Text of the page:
As the tentative relationship blossoms, Trico continues to surprise. At its mechanical core, The Last Guardian is a game of elaborate room escape, figuring out how to leave your immediate surroundings by combining the boy’s sleight nimbleness and Trico’s size and strength. It is never as modular or contained as that; the game’s designers are too clever, its splendid world of crumbled temples and lost civilization too well crafted. There no levels or seams as you explore, just a mystical sense of place, squirreling through tight chambers or scampering across bridges that hang over a vast green valley. One minute you will be figuring out how to open the rusted drawbridges of crumbling palaces, the next diving deep into a flooded catacomb clinging on to Trico’s feathers.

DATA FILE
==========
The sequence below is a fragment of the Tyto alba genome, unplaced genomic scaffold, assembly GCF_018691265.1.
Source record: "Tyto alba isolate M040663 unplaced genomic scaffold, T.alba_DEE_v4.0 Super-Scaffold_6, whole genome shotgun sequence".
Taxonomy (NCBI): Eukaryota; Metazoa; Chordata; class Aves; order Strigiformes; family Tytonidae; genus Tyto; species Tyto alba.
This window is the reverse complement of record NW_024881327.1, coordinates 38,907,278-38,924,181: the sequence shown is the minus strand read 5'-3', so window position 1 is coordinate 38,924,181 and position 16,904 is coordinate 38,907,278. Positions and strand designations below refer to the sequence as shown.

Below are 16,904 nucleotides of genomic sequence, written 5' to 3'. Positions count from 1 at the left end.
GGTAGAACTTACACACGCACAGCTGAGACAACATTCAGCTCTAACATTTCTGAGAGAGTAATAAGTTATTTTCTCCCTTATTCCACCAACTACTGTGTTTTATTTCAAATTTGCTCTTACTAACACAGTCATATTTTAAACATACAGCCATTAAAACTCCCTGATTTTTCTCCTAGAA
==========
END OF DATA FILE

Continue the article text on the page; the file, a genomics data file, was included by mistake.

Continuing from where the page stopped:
That relationship is the nucleus everything The Last Guardian is built upon, from the mechanics to the narrative. Trico is often a piece of the puzzle, you clambering up his back to reach higher platforms, or coaxing him into whacking contraptions or bashing in doors.
‘Coax’ is a good word. If you could just order Trico around like a tool, The Last Guardian would not be nearly as effective. Instead you must build trust with an autonomous animal, finding the beast food when he gets hungry, keeping him healthy and finally finding a way to communicate. At the beginning there is no way of ordering Trico about at all, aside from yelling his name; instead he will do what he feels like. Whether that’s leaping over walls to get to where you need to go, batting a chain as a cat would a ribbon, or simply sitting down and scratching behind his enormous ears.
It is a remarkable thing. And done with no little boldness. To place a player at the whims of an imaginary beast is opening a door to frustration. Sometimes Trico will simply not do what you want him to, leaving you to wait for him to prowl around until he decides to move on. Occassionally you are left wondering if this is indeed emergent behaviour or the AI failing to catch up, but the effect is largely the same: Trico feels like a living creature.